Reasoning by Deriving Concepts and Relationships with Rules

Graphs can also answer with information other than true or false. The query:

c1, c2 : exists(t: contains(t, c1) and contains(t, c2) and c1 != c2 )

requests the maximal set of pairs (c1, c2) of nodes where each pair satisfies the formula that follows the ‘:’ separator. Judging from how c1 and c2 are used in that formula, both c1 and c2 will be bound to Column nodes. So the graph will answer with a set of all pairs of distinct Column nodes that are contained in the same table.

To answer this query, the graph reasons over every node t that plays the Table role[^footnote2] in some contains connection. Then for each pair of such connections, the graph extracts the nodes that play the Column role and adds them to the query’s answer. Suppose nodes i and x correspond to the ID and Xchg columns of the Securities table – i.e., the two grey nodes at the lower left of Figure 2. Then the answer to this query would include the pairs (i, x) and (x, i)[^footnote3].

By default, graphs do not retain the answers to queries, but sometimes we want to use a query to define some new concept or relationship in the graph, similar to how we use a query to define a derived view in a database. We instruct the graph to derive and maintain new concepts and relationships by installing rules.

Suppose we want to reason about the traceability of data stored in one column from that stored in another. Because required columns have non-null values in every row of a table, every column of a table is traceable to any required column of that table. The following rule derives the traceability of columns to required columns[^footnote4] in the same table, storing each pair as a new connection in a relationship called traces_to:

def traces_to(c1, c2) { // R1
  exists(t: contains(t, c1) and contains(t, c2) and
  RequiredColumn(c2) and c1 != c2)

Each connection verbalizes as “Column c1 traces to Column c2.” Notice that this rule excludes self connections.

Figure 3 depicts a snippet of the knowledge graph following the installation of this derived relationship (in blue outline) and some of the connections that it classifies[^footnote5] (also in blue).

Figure 3
Figure 3

This new relationship can be used in queries or other rules, and as connections are added or removed from the contains relationship, connections will automatically accrue or be retracted from traces_to according to the rule. In this way, we have added to the graph new reasoned knowledge that will be automatically maintained as metadata about the Securities or Trades tables change. Knowledge graph support for this “always on and continuously-maintained” reasoning is one of the main reasons they are useful for checking and maintaining policy requirements. Not only does the graph do the work to derive information using complex rules, it also knows when to repair the derived information following some change that might affect it.

As we discuss next, a derived concept or relationship may be defined by more than one rule, which is useful when a different rule expresses a different condition for finding connections that classify under the same relationship. Rule [R1] above defines traces_to connections among columns from the same table, but we might also define more complex connections that cross table boundaries. Such a rule would reason over asserted metadata, as we now explain.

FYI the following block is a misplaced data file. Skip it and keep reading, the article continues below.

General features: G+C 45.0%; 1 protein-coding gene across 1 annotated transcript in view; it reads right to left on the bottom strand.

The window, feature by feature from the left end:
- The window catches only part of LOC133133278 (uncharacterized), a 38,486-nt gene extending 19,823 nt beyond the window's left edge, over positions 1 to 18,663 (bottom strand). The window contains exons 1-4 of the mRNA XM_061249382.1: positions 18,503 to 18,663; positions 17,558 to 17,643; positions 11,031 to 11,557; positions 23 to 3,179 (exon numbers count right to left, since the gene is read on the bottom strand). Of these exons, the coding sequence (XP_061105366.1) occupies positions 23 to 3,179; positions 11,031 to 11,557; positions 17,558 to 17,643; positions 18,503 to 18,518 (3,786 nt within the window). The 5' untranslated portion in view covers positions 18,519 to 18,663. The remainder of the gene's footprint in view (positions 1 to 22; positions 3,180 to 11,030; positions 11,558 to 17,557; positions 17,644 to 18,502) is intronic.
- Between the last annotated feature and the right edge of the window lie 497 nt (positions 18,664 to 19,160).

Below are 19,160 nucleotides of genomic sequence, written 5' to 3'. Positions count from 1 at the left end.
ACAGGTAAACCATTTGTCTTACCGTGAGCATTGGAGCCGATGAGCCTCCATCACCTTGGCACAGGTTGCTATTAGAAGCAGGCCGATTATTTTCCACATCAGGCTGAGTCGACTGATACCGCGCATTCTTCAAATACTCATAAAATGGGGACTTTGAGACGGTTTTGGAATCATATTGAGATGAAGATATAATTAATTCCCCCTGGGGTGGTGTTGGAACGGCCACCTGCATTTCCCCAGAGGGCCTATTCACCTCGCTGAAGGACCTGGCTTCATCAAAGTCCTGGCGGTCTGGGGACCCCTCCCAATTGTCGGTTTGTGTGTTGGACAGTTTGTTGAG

Weaving in Asserted Metadata and Checking Traceability Policy

Recall from our informal reasoning about the traceability requirement, that we said, “every security traded by some trade in Trades is represented in Securities.” To use that assertion when reasoning, the graph must represent it explicitly, and it must be woven with any discovered metadata that it refers to. Figure 4 shows one way to record such an assertion and weave it in with the discovered metadata.

Figure 4
Figure 4

In this diagram, we use red outlines to differentiate those nodes and connections that represent asserted metadata and the concepts and relationships that are used to classify them as assertions. Notice a new concept called Flow, a new node that classifies under that concept, and two new relationships – called maps_source and maps_to_target – that connect Flow nodes to Column nodes. Connections of these new relationships weave asserted with discovered nodes.

Now let’s extend traces_to with a new rule that includes connections that reason from flows. The rule:

def traces_to(t, s) { // R2
  exists(f: maps_source(f, s) and maps_to_target(f, t) and

reasons that column t traces to s if there exists some flow f whose source is some required column s, and whose target is t. Once we install this rule, the knowledge graph will update to derive additional connections:

Figure 5
Figure 5

Notice the new traces_to connection labeled c1 in Figure 5.

Having defined [R2], we want any connections that it derives to combine with those derived by [R1] to form composite or transitive connections. The following rule derives these transitive connections by combining existing traces_to connections:

def traces_to(t, s) { // R3
  exists(i: traces_to(t, i) and traces_to(i, s) and t != s)

After adding this rule, the graph looks like this:

Figure 6
Figure 6

Notice how each of the new connections c2-c4 are derived using rule [R3] from connections derived by rules [R1] and [R2]. The connection labeled c4 establishes the traceability of the primary key of the Trades table to a column that (by its name at least) purports to hold exchange information. While we have yet to impose any business semantics on these two columns, a traces_to connection between them already gets us closer to being able to automatically check the traceability requirement.